How will knowing the third conditional tense help me negotiate that contract with our biggest supplier?

 

Exactly. A big fat zero.

 

Here’s what I want you to do instead.


#Tip 2: Focus on one thing.

 

Focus on one thing and focus on what you need to do now.

 

Say you have an upcoming meeting (or a series of meetings) in English next week, in a fortnight, next month. It’s a key meeting and you want to ensure you make a good impression and achieve your goal.

 

Focus on this meeting and nothing else. Nothing else matters.

 

Prepare for this meeting by reflecting on it.

 

In my reflection programme, I give my clients some reflection prompts to guide them. Here are some of them.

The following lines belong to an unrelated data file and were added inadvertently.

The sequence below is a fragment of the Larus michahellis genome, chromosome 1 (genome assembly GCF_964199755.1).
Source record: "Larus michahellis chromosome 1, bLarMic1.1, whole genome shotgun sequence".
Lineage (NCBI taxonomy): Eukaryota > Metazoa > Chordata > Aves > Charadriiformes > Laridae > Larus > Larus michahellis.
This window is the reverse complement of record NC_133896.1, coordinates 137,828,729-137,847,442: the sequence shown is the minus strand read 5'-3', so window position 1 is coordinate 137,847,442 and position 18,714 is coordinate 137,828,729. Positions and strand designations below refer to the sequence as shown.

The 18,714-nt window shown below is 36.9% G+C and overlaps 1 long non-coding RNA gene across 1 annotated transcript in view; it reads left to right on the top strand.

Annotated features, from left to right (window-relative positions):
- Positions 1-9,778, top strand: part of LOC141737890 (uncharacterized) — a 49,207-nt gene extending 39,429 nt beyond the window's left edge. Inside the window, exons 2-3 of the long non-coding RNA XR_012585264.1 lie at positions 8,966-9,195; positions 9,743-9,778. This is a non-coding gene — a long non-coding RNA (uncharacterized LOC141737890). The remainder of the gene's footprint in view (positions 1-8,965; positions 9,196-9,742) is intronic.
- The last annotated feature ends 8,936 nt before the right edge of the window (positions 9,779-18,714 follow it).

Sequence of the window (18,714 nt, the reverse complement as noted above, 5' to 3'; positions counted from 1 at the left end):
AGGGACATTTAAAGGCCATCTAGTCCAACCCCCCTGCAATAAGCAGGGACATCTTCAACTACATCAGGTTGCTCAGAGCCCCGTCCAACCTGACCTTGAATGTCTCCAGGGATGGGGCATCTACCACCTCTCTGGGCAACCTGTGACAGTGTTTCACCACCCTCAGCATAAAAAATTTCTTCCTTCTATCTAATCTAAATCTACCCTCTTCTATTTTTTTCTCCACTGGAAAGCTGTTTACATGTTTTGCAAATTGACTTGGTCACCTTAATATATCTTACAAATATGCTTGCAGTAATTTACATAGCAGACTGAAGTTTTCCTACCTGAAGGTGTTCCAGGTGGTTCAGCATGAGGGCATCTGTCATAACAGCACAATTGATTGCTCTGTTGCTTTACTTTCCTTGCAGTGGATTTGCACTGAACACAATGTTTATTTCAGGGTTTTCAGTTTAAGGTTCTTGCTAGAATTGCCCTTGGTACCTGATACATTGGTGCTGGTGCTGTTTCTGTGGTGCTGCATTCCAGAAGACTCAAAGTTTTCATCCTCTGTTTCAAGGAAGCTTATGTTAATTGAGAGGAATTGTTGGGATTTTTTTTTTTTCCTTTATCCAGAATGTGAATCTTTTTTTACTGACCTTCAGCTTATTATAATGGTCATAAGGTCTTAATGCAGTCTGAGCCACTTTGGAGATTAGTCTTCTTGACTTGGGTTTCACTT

➤ What’s the purpose (outcome) of the meeting? What do you want to accomplish at the end? Be specific.

➤ What do you need your audience to do to accomplish your outcome? >>To agree with you? >> To confirm their commitment? >>  To adopt a new way of thinking? List everything that’s relevant.

➤ What information does your audience need to fulfil your objective?>> facts and figures?>> a backstory? >> your support? >> Do you have that?

Who’s your audience?>> International speakers? Monolingual English speakers?>> What’s their level of English?

➤ How should the information they need be delivered?  >>Does it need clear and plain English? >>Would non-complex sentence structures be appreciated?

➤ What do you need to do to accomplish your desired outcome besides speak? Make a plan and have it with you as a prompt.